76-5-205.5.  Special mitigation for mental illness or provocation — Burden of proof — Charge reduction.


Terms Used In Utah Code 76-5-205.5

  • Act: means a voluntary bodily movement and includes speech. See Utah Code 76-1-101.5
  • Bodily injury: means physical pain, illness, or any impairment of physical condition. See Utah Code 76-1-101.5
  • Conduct: means an act or omission. See Utah Code 76-1-101.5
  • Conviction: A judgement of guilt against a criminal defendant.
  • Defendant: In a civil suit, the person complained against; in a criminal case, the person accused of the crime.
  • Evidence: Information presented in testimony or in documents that is used to persuade the fact finder (judge or jury) to decide the case for one side or the other.
  • Offense: means a violation of any penal statute of this state. See Utah Code 76-1-101.5
  • Person: means an individual, public or private corporation, government, partnership, or unincorporated association. See Utah Code 76-1-101.5
  • State: when applied to the different parts of the United States, includes a state, district, or territory of the United States. See Utah Code 68-3-12.5
  • Substantial bodily injury: means bodily injury, not amounting to serious bodily injury, that creates or causes protracted physical pain, temporary disfigurement, or temporary loss or impairment of the function of any bodily member or organ. See Utah Code 76-1-101.5
  • Verdict: The decision of a petit jury or a judge.
(a)  As used in this section:


(A)  “Extreme emotional distress” means an overwhelming reaction of anger, shock, or grief that:

(I)  causes the defendant to be incapable of reflection and restraint; and

(II)  would cause an objectively reasonable person to be incapable of reflection and restraint.

(B)  “Extreme emotional distress” does not include:

(I)  a condition resulting from mental illness; or

(II)  distress that is substantially caused by the defendant’s own conduct.

(ii)  “Mental illness” means the same as that term is defined in Section 76-2-305.

(b)  The terms defined in Section 76-1-101.5 apply to this section.

(2)  Special mitigation exists when a defendant causes the death of another individual or attempts to cause the death of another individual:


(i)  under circumstances that are not legally justified, but the defendant acts under a delusion attributable to a mental illness;

(ii)  the nature of the delusion is such that, if the facts existed as the defendant believed them to be in the delusional state, those facts would provide a legal justification for the defendant’s conduct; and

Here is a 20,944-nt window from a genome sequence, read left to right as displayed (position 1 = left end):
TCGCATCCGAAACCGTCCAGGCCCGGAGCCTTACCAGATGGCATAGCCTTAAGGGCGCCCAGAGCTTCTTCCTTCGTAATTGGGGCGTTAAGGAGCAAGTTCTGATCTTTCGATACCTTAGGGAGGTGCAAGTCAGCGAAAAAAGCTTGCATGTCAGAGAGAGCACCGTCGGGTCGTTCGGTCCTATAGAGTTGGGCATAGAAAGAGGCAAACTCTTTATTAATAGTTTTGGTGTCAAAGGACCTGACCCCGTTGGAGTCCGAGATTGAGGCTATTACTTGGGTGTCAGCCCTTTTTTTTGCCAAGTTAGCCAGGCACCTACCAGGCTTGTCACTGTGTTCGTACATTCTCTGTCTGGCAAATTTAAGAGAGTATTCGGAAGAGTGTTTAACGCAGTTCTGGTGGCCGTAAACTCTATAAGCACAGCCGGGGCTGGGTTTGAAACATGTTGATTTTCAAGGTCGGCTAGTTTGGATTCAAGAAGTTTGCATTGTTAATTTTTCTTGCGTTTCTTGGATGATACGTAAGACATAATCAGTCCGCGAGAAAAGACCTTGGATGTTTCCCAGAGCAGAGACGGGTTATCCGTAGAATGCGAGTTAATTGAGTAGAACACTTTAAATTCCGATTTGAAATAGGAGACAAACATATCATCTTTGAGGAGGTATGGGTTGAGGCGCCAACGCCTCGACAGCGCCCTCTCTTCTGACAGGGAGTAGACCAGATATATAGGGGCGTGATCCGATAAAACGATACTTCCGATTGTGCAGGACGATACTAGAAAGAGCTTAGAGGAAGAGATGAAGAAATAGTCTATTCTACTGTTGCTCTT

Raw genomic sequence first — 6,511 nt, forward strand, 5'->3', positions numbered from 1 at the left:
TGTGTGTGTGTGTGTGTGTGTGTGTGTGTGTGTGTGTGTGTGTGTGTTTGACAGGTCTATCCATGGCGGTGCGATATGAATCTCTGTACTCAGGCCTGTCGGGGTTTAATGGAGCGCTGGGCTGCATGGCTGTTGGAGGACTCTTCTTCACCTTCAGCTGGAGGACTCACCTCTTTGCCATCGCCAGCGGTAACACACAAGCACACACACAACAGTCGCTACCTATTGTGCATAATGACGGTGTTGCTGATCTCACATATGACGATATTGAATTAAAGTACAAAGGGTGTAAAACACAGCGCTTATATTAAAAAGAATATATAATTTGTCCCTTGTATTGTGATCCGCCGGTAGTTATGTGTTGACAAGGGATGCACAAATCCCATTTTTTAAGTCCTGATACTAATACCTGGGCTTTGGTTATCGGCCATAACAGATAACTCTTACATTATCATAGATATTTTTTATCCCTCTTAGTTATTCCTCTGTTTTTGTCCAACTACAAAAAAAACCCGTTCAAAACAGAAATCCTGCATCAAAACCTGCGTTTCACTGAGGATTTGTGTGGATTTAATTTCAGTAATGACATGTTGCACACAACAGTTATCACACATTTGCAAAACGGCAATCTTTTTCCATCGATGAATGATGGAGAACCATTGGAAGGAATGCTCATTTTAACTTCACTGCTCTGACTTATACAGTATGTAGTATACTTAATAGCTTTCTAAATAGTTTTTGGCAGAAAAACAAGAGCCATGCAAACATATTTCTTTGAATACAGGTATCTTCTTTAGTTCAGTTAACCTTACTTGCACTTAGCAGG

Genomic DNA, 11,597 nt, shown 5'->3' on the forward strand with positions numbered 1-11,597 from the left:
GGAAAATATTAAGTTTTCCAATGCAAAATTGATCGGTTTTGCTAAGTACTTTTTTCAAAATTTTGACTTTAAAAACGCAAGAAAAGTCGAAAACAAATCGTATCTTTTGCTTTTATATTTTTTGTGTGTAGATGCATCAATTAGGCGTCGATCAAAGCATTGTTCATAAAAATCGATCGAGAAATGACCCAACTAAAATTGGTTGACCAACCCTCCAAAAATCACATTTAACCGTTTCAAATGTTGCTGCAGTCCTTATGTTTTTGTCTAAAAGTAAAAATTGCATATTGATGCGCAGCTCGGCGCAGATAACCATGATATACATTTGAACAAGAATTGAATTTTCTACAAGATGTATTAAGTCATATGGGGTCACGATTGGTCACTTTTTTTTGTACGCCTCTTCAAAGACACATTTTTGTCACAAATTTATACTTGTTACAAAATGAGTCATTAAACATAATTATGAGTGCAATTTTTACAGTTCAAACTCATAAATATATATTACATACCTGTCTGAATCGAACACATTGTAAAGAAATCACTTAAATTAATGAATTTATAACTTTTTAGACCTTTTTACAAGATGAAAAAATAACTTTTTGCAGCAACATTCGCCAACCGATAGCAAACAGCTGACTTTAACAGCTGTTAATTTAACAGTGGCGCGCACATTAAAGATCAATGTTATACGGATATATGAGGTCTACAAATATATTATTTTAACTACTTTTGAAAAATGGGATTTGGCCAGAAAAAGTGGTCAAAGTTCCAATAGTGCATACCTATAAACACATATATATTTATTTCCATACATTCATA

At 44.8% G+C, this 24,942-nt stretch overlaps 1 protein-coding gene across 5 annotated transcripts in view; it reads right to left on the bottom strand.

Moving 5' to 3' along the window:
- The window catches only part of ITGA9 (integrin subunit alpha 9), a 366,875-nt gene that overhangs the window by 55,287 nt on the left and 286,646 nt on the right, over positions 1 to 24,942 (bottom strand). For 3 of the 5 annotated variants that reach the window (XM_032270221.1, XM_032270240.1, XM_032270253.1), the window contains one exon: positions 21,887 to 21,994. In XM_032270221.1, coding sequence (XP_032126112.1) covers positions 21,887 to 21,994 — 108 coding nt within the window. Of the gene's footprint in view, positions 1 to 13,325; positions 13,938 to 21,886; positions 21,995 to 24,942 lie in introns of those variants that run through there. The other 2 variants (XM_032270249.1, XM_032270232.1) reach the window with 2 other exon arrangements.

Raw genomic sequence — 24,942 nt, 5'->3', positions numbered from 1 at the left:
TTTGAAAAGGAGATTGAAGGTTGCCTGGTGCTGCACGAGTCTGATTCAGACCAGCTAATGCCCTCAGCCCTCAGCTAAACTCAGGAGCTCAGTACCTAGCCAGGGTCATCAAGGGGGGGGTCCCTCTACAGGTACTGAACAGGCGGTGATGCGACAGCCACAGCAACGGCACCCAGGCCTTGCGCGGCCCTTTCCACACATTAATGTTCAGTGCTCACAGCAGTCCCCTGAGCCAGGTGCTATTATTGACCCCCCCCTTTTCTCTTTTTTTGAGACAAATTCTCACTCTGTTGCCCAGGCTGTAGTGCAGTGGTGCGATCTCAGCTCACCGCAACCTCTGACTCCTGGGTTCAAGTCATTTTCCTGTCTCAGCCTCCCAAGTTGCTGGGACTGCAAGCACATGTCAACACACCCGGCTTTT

(iii)  the defendant’s actions, in light of the delusion, are reasonable from the objective viewpoint of a reasonable person; or

(b)  except as provided in Subsection (4), under the influence of extreme emotional distress that is predominantly caused by the victim’s highly provoking act immediately preceding the defendant’s actions.

(3)  A defendant who is under the influence of voluntarily consumed, injected, or ingested alcohol, controlled substances, or volatile substances at the time of the alleged offense may not claim mitigation of the offense under Subsection (2)(a) on the basis of mental illness if the alcohol or substance causes, triggers, or substantially contributes to the defendant’s mental illness.

(4)  A defendant may not claim special mitigation under Subsection (2)(b) if:

(a)  the time period after the victim’s highly provoking act and before the defendant’s actions was long enough for an objectively reasonable person to have recovered from the extreme emotional distress;

(b)  the defendant responded to the victim’s highly provoking act by inflicting serious or substantial bodily injury on the victim over a prolonged period, or by inflicting torture on the victim, regardless of whether the victim was conscious during the infliction of serious or substantial bodily injury or torture; or

(c)  the victim’s highly provoking act, described in Subsection (2)(b), is comprised of words alone.

(5)  If the trier of fact finds that the elements of aggravated murder, attempted aggravated murder, murder, or attempted murder are proven beyond a reasonable doubt, and also finds that the existence of special mitigation under this section is established by a preponderance of the evidence, the court shall enter a judgment of conviction in accordance with Subsection 76-5-202(3)(f)(i), 76-5-202(3)(f)(ii), 76-5-203(3)(b)(i), or 76-5-203(3)(b)(ii), respectively.

(6)  If the issue of special mitigation is submitted to the trier of fact, the trier of fact shall return a special verdict at the same time as the general verdict, indicating whether it finds special mitigation.


(a)  If a jury is the trier of fact, a unanimous vote of the jury is required to find special mitigation under this section.

(b)  If the jury unanimously finds that the elements of an offense described in Subsection (5) are proven beyond a reasonable doubt, and finds special mitigation by a unanimous vote, the jury shall return a general verdict finding the defendant guilty of the charged crime and a special verdict indicating special mitigation.

(c)  If the jury unanimously finds that the elements of an offense described in Subsection (5) are proven beyond a reasonable doubt but finds by a unanimous vote that special mitigation is not established, or if the jury is unable to unanimously agree that special mitigation is established, the jury shall convict the defendant of the greater offense for which the prosecution proves all the elements beyond a reasonable doubt.

Amended by Chapter 181, 2022 General Session